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BIM will become a more and more important part of each construction project delivered, particularly in the government sector.IFS UK and Construction News hosted a roundtable event in the Gherkin, London on the 28th November to discuss building information modelling (BIM). It was a very lively debate with some of the top BIM experts in the country attending, including Mark Bew, Chairman of the Building Information Modelling (BIM) Task Group.

Many questions were debated including:

  • What is BIM?
  • Is BIM a misleading term?
  • Do we need to change the way do business?
  • Are traditional ways of working like applications for payments still the way we should work together? Do we need to adopt a more collaborative culture and way of working?
  • What can the construction industry learn from other industries?
  • Is the quantity survey/estimate/takeoff still needed in the new BIM world?
  • Is the construction industry in westernized countries going to suffer the same fate as other industries like shipbuilding?
  • How do we get traditional senior management to understand what BIM is really about?
  • How do we get the industry to accelerate the adoption of mobile technology?
  • What is lean construction?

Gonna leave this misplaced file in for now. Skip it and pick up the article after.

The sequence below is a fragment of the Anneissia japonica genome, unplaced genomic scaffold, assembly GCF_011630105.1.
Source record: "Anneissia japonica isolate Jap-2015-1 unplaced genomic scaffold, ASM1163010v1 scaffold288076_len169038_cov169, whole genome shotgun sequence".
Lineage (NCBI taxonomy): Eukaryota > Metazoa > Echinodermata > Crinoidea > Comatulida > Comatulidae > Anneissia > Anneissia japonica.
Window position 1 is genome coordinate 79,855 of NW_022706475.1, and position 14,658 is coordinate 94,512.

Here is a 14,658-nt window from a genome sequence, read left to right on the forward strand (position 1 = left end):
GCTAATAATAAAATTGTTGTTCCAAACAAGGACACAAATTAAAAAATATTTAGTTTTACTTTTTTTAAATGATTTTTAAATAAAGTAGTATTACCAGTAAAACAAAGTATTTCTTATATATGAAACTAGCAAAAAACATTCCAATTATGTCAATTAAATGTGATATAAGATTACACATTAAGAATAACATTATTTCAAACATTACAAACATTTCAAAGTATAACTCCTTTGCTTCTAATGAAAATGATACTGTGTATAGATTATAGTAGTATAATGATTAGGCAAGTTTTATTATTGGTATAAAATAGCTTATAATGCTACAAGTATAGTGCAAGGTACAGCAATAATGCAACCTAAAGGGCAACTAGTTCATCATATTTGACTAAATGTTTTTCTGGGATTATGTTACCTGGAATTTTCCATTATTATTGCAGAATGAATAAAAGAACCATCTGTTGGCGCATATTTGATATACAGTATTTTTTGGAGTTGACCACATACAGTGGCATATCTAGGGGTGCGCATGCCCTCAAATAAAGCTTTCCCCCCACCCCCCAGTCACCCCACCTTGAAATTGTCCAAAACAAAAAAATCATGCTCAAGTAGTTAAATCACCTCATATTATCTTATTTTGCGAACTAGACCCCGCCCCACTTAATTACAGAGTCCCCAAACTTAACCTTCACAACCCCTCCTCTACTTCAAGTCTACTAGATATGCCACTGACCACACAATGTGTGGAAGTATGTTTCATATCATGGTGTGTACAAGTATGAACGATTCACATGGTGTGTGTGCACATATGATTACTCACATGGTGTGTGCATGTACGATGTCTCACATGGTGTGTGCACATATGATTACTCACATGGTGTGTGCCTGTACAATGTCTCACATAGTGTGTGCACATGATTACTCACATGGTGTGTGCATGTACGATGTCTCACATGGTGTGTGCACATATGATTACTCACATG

I am not going to answer all these questions here. Construction News will publish a write-up on the debate in January 2014. That should be very interesting.

Two conclusions I made from the meeting were:

  • BIM is NOT about buying a 3D modelling product. BIM is really an integrated process to manage information across all stages of an asset lifecycle. It involves the integration of processes, information and technologies. It is about changing the way we do business and continuous improvement. This business change must start with a more integrated systems approach to managing all stages of the assets life.  We need to move from a document driven process to an integrated data driven approach.
  • We NEED to change the way we behave and become more integrated and collaborative in the way we work, or we will fail.

If you do not change, expect major disruption to your business.

BIM should be seen as a critical competitive weapon.

One Response to “BIM: A critical competitive weapon?”

  1. Rusbe

    BIM has become the present and future of the AEC industry and it shall continue to do so with new innovations and technology being developed and integrated everyday. Be it software, hardware, process improvisation, and more.

    Reply

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